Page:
Remember Charlie's ties? Well here he is all decked out in a brand spanking new one. Sharp, huh? I thought he was the cutest one there in the whole wide country. Yup. That's what I thought. Leave me a little note and tell me what you think...... bee

Let me proudly and humbly submit for your approval the wonderful sites of the handsome Sarge Charlie and his lovely wife—the icons, I believe, of America—for your perusal. Sarge has said that I am his “brother,” and I am humbled by this. This couple is the reason why we in America can hold our heads up high. Look for yourself, at Empress Bee, and Sarge Charlie,

bee and the sarge are party animals!!!

examples of what we all would like to be.

Don’t get too proud of this notoriety, you two. Pride goeth before the fall. I’m sorry if I embarrass you, but I am just a humble servant of God, and I call it as I see it. Thank you for your kind comments, and God bless you.

Charlie's Post

I want you to know as I start this correspondence it is November 27, 2006 and I am about 4 hours from landing in Guadeloupe on our return voyage from Savona, Italy. I will work on this open letter to your blog during the next day or so and post it with you upon arrival in the USA in early December.

On election night I slept restlessly, Fox News was on the TV while I slept. I kept having this nightmare that we were going to have a San Francisco Liberal just two heartbeats from the Presidency of the United States. I fought off the thoughts in my sleep only to awake to the reality that it has happened. Please God, let the secret service be good at their job for the next two years. This nation has survived many things in its short history; maybe it could survive Nancy but I am not so sure.

You haven’t heard much from the old sarge since the election, I would like to say it is because I was in shock about the results on election day but that would be untrue, and not appropriate for publishing on your website. As you will remember I was in strong disagreement with you on what the outcome would be on election day; in all honesty I must admit that was untruthful, just my eternal optimism that America would see the truth as I see it and do the right thing. It did not work out that way.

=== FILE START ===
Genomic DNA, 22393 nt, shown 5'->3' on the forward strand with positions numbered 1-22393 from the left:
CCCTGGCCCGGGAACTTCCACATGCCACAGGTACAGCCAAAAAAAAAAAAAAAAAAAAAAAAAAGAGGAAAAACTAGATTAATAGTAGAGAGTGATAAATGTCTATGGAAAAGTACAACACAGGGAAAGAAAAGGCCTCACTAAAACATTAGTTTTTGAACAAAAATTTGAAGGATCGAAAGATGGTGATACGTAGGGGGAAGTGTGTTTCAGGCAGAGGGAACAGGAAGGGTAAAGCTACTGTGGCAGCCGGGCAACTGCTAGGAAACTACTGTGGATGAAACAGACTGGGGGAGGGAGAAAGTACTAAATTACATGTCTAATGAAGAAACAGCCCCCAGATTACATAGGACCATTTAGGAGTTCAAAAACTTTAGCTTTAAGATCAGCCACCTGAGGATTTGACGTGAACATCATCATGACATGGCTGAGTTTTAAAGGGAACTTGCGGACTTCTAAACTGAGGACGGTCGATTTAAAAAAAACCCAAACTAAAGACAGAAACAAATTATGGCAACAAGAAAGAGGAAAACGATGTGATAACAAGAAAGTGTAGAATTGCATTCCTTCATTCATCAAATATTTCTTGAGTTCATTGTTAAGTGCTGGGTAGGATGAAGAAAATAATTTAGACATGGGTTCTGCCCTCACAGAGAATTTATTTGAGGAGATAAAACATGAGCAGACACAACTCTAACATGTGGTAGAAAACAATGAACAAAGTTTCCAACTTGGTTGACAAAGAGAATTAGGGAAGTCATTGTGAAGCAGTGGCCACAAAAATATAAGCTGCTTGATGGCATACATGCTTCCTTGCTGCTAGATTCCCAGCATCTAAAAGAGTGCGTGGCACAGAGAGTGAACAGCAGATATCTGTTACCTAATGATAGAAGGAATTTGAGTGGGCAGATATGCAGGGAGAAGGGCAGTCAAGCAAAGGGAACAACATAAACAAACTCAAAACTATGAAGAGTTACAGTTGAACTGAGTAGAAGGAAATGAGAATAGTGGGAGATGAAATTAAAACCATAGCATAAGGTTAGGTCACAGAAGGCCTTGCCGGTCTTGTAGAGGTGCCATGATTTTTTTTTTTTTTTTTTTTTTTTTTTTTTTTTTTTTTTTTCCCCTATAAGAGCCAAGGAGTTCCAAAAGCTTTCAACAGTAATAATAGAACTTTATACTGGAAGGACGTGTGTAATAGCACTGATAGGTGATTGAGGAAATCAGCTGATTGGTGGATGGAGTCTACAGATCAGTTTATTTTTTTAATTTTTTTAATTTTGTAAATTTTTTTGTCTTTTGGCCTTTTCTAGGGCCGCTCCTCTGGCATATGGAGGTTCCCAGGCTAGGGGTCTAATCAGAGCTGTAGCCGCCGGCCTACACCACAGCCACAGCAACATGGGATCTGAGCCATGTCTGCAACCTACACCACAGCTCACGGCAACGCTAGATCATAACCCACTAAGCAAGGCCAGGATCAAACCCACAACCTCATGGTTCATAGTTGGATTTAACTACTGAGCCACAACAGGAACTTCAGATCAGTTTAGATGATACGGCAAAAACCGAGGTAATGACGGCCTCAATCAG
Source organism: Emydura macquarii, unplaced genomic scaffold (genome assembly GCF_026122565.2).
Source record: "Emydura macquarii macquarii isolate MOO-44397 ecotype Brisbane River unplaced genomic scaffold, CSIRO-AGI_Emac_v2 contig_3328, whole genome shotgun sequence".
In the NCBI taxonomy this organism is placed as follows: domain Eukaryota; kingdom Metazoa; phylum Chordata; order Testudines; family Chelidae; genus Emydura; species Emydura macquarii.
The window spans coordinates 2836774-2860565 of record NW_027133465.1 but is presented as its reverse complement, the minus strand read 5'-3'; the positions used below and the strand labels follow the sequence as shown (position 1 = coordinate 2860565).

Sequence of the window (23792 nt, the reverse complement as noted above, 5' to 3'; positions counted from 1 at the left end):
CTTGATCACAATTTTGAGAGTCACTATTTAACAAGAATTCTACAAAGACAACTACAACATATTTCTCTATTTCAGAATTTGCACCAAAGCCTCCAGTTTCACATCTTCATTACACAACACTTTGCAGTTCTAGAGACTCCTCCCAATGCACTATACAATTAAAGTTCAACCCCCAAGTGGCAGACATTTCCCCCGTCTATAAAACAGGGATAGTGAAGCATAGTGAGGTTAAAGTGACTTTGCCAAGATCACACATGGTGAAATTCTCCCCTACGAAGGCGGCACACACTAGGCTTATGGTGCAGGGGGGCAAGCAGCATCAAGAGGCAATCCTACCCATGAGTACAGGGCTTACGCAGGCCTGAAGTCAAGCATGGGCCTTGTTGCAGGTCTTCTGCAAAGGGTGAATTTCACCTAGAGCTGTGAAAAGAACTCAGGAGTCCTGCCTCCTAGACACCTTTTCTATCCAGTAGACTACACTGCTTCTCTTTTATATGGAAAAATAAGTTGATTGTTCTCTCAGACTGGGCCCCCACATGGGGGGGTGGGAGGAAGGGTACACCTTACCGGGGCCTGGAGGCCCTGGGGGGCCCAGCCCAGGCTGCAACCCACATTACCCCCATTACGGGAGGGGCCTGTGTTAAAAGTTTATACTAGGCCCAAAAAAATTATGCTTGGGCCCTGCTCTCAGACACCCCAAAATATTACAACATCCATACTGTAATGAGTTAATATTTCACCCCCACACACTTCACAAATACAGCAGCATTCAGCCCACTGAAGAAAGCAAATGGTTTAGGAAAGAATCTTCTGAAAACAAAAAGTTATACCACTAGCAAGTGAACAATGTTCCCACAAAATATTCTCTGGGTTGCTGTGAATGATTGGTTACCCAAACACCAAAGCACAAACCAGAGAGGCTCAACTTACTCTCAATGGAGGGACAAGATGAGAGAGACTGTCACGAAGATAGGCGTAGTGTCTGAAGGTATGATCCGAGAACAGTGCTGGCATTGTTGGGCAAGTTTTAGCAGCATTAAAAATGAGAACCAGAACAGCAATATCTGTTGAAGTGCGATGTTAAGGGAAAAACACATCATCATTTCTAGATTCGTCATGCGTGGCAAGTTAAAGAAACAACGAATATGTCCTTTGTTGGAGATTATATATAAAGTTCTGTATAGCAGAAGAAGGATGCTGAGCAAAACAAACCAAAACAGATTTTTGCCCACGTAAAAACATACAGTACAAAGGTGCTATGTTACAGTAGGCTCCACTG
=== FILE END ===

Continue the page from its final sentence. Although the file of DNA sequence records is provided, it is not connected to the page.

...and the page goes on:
The results are what they are and I will forever be a patriot, and start working for 2008.

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I must admit some pride in the fact my party accepted the will of the American people and conceded an obvious defeat, unlike the other folks that are still crying about an election that was stolen in 2000.

I must also admit that I am somewhat disappointed that my Commander-in-Chief was so willing to cast an old friend overboard. I will not debate if Rummy should have or have not gone. I will only say that I had more faith in George W. and his character than was displayed in the haste of that removal of a fine man who worked tirelessly in a thankless job, sometimes with less than desired results; but hindsight has always been 20/20. I will say that this is one American that believes a grateful nation owes him thanks for his contribution to the security of our nation.

I will say that I believe George W. should not be having the problems he is having in Iraq today. George the father should have taken care of business in 1991 when he had overwhelming force in place to finish the job. Again, that is hindsight, but the world could have been a different place had we removed the tyrant then. He had the political capital but was not willing to spend it.

My real fear now is that the McGovern wing of the Democratic party will flex its ugly muscle and again show the world the USA has lost its will to fight for what it believes. As a soldier from the Vietnam era, I shudder to think that we will be willing now to abandon the Iraqi people like we did the Vietnamese people so many years ago. Please God, do not let this nation produce another generation of American Soldiers so shamed by their inability to complete their mission. That is my greatest fear and I will tell you I write this with tears because I have felt that shame for over thirty years. It is personal with me and it will be personal with the fine young men we as a nation have committed to battle.